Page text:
Fishing vessel owner rescued from Southeast Alaska waters

An Emergency Position Indicating Radio Beacon, or EPIRB, played a key role in the rescue of a fishing vessel owner and operator who went overboard in Union Bay, northwest of Meyers Chuck in Southeast Alaska, U.S. Coast Guard officials said.

The 70-year-old man, clinging to a piece of debris, was hoisted from the stormy waters on Sunday, Nov. 1, by a Coast Guard Air Station Sitka MH-60 Jayhawk helicopter crew.

He was identified only as the owner and operator of the fishing vessel Irony.

The rescue crew battled winds of up to 57 miles an hour and 10-foot seas to rescue the man, whose condition was described as stable, and take him to medical services in Ketchikan.

“What saved this man’s life was his essential survival equipment,” said Lt. Justin Neal, the helicopter pilot. “He had an emergency position indicating radio beacon registered in his name that allowed us to find him quickly, and his survival suit kept him warm long enough for us to rescue him.”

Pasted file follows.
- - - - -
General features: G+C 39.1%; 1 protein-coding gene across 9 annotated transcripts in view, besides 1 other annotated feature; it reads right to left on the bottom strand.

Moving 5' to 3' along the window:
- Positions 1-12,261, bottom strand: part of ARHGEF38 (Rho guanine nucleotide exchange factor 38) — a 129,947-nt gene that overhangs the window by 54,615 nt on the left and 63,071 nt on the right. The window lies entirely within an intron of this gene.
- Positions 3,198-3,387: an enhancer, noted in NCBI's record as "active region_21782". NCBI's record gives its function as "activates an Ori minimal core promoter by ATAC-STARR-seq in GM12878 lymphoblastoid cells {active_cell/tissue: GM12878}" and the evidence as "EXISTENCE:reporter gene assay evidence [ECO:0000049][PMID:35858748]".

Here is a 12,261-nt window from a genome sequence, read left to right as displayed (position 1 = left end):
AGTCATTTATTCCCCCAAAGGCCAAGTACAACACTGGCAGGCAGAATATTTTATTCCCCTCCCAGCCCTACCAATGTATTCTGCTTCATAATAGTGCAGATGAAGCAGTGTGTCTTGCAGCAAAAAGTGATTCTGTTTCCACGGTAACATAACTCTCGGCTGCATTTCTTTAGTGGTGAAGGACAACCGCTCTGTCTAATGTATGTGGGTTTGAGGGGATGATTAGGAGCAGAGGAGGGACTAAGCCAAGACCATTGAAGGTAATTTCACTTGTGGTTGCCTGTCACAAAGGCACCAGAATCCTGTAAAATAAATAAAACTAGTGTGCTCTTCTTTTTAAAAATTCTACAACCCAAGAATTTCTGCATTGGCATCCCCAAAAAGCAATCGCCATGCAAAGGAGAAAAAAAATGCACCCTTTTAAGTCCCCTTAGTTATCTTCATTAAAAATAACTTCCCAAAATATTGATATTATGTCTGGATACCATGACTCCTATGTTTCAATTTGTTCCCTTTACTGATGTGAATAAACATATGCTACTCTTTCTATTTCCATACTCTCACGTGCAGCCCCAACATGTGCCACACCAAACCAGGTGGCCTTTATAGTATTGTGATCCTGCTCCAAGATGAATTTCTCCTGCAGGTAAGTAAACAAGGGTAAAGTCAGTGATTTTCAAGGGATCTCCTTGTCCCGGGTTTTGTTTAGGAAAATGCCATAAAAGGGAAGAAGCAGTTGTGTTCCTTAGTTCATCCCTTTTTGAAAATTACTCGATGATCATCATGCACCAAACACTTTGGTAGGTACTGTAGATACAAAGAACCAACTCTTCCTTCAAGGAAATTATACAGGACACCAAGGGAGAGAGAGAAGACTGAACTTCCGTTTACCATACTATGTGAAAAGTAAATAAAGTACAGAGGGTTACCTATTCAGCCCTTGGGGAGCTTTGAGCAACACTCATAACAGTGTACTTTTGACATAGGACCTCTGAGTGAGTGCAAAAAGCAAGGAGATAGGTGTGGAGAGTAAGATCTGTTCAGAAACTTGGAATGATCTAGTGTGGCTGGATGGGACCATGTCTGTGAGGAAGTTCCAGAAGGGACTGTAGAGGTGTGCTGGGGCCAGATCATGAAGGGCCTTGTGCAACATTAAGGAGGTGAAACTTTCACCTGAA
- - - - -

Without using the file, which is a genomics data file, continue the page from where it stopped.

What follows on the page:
The man’s EPIRB “allowed us to deploy our survival swimmer and hoist the man to safety to get him to further medical treatment,” said Nick Meyers, the Sector Juneau command duty officer.

Rescue efforts began when the Coast Guard 17th District command center personnel notified Sector Juneau watchstanders of a search and rescue satellite alert from the Irony at about 4:46 p.m. Nov. 1.

The crew of the Coast Guard Cutter Anacapa joined the Air Station Sitka in the rescue mission.